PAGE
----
A recent study published in the Journal of Women’s Health found that 23% of patients who participated in the research reported using cannabis to alleviate their symptoms.
“The majority consumed [du cannabis] at least once a week… Most users… reported improvement in symptoms, including pain, cramps, muscle spasms, anxiety, depression, sleep disturbances, libido and irritability ”, wrote the study authors.
The researchers noted that a quarter of participating patients report regularly consuming cannabis in addition to their prescribed treatment. But that despite most of the reported side effects, most also said that cannabis improved their quality of life.
“To our knowledge, this is the first study in the United States to assess the prevalence of cannabis use in women with chronic pelvic pain. Our results show a clinically significant percentage of women use cannabis in addition to or as an alternative to traditional therapy for chronic pain, ”the authors wrote.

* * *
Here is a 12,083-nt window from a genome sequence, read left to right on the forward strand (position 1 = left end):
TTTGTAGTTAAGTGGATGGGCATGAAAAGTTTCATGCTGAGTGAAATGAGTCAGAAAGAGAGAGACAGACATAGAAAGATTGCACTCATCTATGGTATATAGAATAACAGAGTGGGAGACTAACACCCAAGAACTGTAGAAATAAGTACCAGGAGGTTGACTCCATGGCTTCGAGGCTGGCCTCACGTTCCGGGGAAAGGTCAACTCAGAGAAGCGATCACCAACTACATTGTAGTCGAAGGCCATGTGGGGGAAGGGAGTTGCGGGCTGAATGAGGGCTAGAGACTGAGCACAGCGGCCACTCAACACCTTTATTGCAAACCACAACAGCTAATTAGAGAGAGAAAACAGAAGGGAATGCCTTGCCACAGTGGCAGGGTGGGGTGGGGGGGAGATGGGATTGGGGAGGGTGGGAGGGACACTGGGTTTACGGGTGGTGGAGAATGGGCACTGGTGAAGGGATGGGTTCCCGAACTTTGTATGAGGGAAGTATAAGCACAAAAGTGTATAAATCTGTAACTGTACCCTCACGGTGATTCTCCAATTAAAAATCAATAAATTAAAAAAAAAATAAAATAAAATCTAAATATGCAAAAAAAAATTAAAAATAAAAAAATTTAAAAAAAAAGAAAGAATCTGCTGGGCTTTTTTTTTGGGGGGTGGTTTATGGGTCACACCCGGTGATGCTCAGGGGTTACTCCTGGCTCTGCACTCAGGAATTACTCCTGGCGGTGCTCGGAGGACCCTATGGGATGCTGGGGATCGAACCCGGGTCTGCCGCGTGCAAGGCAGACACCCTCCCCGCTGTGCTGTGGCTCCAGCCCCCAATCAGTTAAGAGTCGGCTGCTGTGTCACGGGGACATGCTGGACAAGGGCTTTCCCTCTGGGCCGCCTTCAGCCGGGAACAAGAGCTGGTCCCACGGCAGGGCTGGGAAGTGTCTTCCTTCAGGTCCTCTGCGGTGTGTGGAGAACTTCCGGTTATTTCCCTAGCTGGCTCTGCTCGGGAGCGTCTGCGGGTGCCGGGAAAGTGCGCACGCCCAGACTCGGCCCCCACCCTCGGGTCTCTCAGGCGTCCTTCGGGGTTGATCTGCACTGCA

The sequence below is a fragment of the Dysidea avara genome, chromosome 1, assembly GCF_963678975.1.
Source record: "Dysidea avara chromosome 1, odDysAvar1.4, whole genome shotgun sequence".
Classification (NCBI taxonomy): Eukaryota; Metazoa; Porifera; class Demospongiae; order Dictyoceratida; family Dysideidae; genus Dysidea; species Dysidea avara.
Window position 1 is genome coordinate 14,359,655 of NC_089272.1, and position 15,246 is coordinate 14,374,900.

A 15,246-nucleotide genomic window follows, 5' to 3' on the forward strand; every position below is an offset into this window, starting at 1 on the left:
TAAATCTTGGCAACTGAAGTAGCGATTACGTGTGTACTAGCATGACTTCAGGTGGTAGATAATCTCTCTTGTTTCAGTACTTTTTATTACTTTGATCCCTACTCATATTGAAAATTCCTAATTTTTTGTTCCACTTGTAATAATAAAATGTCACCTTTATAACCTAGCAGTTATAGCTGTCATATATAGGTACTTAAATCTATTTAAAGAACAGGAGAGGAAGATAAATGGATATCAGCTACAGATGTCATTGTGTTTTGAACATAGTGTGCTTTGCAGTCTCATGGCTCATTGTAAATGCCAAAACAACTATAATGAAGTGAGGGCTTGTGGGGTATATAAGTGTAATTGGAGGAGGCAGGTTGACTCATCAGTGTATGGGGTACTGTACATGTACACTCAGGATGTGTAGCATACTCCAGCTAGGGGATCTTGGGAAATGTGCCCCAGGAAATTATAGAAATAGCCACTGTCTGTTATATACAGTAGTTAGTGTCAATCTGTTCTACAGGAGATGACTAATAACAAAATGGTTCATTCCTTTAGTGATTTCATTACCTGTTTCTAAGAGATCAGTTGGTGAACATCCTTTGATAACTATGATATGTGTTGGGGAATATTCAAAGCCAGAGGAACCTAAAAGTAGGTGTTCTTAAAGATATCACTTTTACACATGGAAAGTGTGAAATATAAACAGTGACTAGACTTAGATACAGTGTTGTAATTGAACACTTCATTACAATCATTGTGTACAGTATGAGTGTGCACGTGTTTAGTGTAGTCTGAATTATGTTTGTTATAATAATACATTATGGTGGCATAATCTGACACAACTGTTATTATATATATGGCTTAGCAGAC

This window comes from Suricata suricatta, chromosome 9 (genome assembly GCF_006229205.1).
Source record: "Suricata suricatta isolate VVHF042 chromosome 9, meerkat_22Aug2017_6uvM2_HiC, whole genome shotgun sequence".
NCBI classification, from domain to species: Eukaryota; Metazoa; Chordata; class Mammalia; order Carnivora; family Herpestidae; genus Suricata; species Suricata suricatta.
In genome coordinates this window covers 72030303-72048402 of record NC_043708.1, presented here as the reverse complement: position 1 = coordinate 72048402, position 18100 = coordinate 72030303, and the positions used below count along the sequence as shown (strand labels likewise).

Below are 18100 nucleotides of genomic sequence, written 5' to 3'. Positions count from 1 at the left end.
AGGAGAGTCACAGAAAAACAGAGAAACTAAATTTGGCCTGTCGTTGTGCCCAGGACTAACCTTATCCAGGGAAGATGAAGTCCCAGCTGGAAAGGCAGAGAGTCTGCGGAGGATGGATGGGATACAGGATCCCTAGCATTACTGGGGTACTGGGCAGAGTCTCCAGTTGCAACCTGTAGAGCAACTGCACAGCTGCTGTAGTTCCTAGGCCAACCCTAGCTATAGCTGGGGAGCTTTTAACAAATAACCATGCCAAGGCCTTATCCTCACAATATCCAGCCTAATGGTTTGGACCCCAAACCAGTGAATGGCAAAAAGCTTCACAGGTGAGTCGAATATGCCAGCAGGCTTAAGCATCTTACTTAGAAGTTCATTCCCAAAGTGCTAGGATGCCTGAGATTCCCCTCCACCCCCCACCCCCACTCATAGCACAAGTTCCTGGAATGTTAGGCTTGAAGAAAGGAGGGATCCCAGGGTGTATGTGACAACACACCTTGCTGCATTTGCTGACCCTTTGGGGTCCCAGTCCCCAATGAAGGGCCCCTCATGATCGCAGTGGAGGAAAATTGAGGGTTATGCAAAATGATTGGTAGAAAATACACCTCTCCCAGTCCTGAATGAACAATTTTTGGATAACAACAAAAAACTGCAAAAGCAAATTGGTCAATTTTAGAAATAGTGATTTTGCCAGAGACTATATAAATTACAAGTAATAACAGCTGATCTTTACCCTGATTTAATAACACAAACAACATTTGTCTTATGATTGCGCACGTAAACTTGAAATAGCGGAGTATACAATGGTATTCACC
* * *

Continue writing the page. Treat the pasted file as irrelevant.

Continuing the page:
“Consumers reported that cannabis improved symptoms of chronic pelvic pain, decreased medical attention, and helped reduce opioid drug use. Our results provide important additional evidence, and we hope to pave the way for the acceptance and consideration of cannabis as a treatment option for patients with incapacitating pain to improve their quality of life. “
This study is not the first to show that patients who use cannabis for relief from certain illnesses end up reducing their drug consumption.
Various studies have shown that the administration of medical cannabis resulted in a reduction in chemical drugs, emergency room visits and hospital admissions for chronic pain.
Another study published in the spring found that “behavioral economic evidence that access to cannabis may slightly reduce the demand for chemical drugs in people who are in pain.”